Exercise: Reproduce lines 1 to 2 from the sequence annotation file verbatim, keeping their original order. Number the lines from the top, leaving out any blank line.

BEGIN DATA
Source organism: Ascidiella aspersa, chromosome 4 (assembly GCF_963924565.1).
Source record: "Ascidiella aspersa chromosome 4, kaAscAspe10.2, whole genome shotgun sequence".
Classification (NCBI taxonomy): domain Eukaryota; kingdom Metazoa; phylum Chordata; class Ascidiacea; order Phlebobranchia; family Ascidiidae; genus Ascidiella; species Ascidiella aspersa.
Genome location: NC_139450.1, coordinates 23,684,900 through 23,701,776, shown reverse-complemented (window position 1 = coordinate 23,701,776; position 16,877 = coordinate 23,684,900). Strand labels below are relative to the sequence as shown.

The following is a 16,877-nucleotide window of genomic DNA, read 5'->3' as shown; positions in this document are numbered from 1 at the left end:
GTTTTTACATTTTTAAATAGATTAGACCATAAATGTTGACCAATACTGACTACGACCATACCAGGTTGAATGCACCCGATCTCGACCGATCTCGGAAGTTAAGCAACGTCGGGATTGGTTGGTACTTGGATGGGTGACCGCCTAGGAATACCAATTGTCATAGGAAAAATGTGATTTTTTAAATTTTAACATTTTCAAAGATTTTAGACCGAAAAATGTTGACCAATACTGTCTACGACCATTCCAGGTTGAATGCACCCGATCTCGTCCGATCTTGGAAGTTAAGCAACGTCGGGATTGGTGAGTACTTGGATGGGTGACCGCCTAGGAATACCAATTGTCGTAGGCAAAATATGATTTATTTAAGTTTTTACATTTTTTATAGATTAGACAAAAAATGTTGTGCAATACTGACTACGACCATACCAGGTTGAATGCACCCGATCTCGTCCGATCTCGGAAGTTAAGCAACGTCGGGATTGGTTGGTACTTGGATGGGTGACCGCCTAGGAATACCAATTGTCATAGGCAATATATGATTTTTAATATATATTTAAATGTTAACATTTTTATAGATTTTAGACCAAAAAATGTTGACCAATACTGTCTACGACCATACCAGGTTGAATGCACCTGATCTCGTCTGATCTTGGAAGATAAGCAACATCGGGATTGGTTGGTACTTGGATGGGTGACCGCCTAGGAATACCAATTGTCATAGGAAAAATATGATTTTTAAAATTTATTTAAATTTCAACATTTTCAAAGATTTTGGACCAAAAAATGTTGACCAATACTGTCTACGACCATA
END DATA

Source organism: Ascidiella aspersa, chromosome 4 (assembly GCF_963924565.1).
Source record: "Ascidiella aspersa chromosome 4, kaAscAspe10.2, whole genome shotgun sequence".